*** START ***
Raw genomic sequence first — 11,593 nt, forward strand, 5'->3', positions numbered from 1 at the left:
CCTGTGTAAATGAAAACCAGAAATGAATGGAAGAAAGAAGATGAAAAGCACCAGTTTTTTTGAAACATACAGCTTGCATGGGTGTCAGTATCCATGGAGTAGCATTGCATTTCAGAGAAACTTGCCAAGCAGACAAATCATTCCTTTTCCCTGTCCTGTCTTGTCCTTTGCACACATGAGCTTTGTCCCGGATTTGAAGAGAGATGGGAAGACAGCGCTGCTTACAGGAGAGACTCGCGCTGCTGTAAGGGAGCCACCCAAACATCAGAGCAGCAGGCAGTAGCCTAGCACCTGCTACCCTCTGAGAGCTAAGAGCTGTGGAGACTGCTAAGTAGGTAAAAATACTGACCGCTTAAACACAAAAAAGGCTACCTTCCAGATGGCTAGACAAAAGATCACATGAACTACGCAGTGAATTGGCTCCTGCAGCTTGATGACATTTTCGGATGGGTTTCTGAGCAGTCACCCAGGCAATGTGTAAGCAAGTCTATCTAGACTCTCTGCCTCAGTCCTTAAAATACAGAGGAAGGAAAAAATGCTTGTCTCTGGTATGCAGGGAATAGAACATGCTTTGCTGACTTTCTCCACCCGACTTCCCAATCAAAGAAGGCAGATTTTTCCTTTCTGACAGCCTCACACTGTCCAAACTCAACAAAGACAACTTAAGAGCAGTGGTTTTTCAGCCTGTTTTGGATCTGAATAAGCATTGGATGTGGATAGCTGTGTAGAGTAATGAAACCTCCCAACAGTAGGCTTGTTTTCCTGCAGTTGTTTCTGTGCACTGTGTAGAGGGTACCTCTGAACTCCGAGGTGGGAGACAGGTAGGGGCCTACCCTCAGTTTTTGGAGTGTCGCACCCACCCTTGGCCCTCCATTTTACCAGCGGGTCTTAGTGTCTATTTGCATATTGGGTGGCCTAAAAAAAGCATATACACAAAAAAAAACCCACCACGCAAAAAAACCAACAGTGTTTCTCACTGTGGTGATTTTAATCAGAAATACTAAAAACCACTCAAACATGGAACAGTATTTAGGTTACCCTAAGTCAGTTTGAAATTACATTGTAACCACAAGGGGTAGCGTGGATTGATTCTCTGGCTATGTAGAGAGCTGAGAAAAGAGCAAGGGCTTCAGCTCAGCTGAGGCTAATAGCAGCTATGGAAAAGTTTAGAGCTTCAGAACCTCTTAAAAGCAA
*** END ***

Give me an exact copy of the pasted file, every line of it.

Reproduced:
Raw genomic sequence first — 11,593 nt, forward strand, 5'->3', positions numbered from 1 at the left:
CCTGTGTAAATGAAAACCAGAAATGAATGGAAGAAAGAAGATGAAAAGCACCAGTTTTTTTGAAACATACAGCTTGCATGGGTGTCAGTATCCATGGAGTAGCATTGCATTTCAGAGAAACTTGCCAAGCAGACAAATCATTCCTTTTCCCTGTCCTGTCTTGTCCTTTGCACACATGAGCTTTGTCCCGGATTTGAAGAGAGATGGGAAGACAGCGCTGCTTACAGGAGAGACTCGCGCTGCTGTAAGGGAGCCACCCAAACATCAGAGCAGCAGGCAGTAGCCTAGCACCTGCTACCCTCTGAGAGCTAAGAGCTGTGGAGACTGCTAAGTAGGTAAAAATACTGACCGCTTAAACACAAAAAAGGCTACCTTCCAGATGGCTAGACAAAAGATCACATGAACTACGCAGTGAATTGGCTCCTGCAGCTTGATGACATTTTCGGATGGGTTTCTGAGCAGTCACCCAGGCAATGTGTAAGCAAGTCTATCTAGACTCTCTGCCTCAGTCCTTAAAATACAGAGGAAGGAAAAAATGCTTGTCTCTGGTATGCAGGGAATAGAACATGCTTTGCTGACTTTCTCCACCCGACTTCCCAATCAAAGAAGGCAGATTTTTCCTTTCTGACAGCCTCACACTGTCCAAACTCAACAAAGACAACTTAAGAGCAGTGGTTTTTCAGCCTGTTTTGGATCTGAATAAGCATTGGATGTGGATAGCTGTGTAGAGTAATGAAACCTCCCAACAGTAGGCTTGTTTTCCTGCAGTTGTTTCTGTGCACTGTGTAGAGGGTACCTCTGAACTCCGAGGTGGGAGACAGGTAGGGGCCTACCCTCAGTTTTTGGAGTGTCGCACCCACCCTTGGCCCTCCATTTTACCAGCGGGTCTTAGTGTCTATTTGCATATTGGGTGGCCTAAAAAAAGCATATACACAAAAAAAAACCCACCACGCAAAAAAACCAACAGTGTTTCTCACTGTGGTGATTTTAATCAGAAATACTAAAAACCACTCAAACATGGAACAGTATTTAGGTTACCCTAAGTCAGTTTGAAATTACATTGTAACCACAAGGGGTAGCGTGGATTGATTCTCTGGCTATGTAGAGAGCTGAGAAAAGAGCAAGGGCTTCAGCTCAGCTGAGGCTAATAGCAGCTATGGAAAAGTTTAGAGCTTCAGAACCTCTTAAAAGCAA